muscle or joint pain
numbness or tingling in any part of the body
yellowing of the skin or eyes
dark colored urine
loss of appetite
pain in the upper right part of the stomach
unusual bruising or bleeding
blood in stool
red, scaly patches or pus-filled bumps on the skin
Adults who receive infliximab injection may be more likely to develop skin cancer, lymphoma, and other types of cancer than adults who do not receive the medication.Talk to your doctor about the risks of receiving infliximab injection.
Infliximab injection may cause other side effects. Call your doctor if you have any unusual problems while using this medication.
If you experience a serious side effect, you or your doctor may send a report to the Food and Drug Administration's (FDA) MedWatch Adverse Event Reporting program online [at http://www.fda.gov/Safety/MedWatch] or by phone [1-800-332-1088].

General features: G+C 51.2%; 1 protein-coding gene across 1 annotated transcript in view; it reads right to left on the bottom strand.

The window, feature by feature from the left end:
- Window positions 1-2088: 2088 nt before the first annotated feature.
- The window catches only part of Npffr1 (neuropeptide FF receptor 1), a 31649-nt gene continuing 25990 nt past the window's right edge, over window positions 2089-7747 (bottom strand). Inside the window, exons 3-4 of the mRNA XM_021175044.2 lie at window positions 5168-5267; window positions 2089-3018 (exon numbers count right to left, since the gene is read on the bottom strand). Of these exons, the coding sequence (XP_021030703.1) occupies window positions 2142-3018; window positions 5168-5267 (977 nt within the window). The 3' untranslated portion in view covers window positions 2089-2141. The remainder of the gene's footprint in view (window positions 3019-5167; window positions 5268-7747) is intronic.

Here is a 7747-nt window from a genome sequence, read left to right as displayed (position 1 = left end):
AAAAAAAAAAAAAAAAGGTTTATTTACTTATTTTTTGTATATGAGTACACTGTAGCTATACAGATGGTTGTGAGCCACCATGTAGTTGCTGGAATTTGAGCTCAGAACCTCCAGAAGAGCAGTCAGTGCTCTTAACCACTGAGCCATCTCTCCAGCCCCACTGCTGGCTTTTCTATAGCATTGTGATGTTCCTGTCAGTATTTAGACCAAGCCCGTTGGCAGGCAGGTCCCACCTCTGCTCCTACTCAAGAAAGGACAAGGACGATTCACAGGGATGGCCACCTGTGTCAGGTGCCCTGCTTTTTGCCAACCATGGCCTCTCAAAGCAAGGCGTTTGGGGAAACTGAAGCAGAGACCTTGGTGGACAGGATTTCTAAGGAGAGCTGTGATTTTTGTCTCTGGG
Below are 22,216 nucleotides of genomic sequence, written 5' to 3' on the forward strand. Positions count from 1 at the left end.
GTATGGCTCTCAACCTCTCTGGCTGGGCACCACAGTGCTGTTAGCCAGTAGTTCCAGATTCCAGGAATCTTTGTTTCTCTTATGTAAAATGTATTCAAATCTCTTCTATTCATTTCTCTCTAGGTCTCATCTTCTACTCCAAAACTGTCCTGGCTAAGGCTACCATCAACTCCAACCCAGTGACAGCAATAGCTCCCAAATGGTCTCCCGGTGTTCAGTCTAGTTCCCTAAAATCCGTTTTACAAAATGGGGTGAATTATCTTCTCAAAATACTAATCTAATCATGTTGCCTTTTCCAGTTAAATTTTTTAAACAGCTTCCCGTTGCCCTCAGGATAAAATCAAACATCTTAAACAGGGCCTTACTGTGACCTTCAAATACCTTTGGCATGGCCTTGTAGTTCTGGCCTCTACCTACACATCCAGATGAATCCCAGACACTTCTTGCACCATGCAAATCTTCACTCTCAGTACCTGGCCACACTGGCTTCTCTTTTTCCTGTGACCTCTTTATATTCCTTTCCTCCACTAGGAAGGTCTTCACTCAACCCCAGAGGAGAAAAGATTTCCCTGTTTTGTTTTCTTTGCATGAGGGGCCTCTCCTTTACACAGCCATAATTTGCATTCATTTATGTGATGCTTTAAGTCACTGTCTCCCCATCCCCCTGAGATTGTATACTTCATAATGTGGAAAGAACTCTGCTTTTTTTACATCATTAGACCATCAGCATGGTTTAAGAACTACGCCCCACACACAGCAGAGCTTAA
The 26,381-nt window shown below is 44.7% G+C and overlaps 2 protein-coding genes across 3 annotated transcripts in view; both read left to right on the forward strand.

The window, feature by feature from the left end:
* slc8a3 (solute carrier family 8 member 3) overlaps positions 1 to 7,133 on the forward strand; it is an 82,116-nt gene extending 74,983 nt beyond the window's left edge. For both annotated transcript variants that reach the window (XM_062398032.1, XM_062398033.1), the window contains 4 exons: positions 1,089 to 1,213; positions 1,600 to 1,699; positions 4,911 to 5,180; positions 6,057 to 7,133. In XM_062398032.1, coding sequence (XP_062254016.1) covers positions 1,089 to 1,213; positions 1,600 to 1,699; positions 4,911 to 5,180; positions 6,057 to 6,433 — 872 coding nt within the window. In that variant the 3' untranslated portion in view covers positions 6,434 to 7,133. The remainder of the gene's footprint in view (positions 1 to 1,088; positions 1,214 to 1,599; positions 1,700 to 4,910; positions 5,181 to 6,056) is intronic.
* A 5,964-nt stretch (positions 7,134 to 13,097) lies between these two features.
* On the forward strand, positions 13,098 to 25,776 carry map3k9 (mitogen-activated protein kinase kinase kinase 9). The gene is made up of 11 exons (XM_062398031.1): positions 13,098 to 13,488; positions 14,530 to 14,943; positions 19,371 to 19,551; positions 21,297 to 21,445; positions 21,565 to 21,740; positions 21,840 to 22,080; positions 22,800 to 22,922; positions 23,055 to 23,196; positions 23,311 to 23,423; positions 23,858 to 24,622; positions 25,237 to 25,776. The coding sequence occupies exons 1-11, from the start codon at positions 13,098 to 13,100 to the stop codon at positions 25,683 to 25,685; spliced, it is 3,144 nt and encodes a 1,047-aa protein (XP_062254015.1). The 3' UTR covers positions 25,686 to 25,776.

Your doctor will store the medication in his or her office.
In case of overdose, call your local poison control center at 1-800-222-1222. If the victim has collapsed or is not breathing, call local emergency services at 911.
Keep all appointments with your doctor and the laboratory. Your doctor may order certain laboratory tests to check your body's response to infliximab injection.
It is important for you to keep a written list of all of the prescription and nonprescription (over-the-counter) medicines you are taking, as well as any products such as vitamins, minerals, or other dietary supplements. You should bring this list with you each time you visit a doctor or if you are admitted to a hospital. It is also important information to carry with you in case of emergencies.
Last Revised - 05/15/2014
AHFS® Consumer Medication Information. © Copyright, 2015. The American Society of Health-System Pharmacists, Inc., 7272 Wisconsin Avenue, Bethesda, Maryland. All Rights Reserved. Duplication for commercial use must be authorized by ASHP.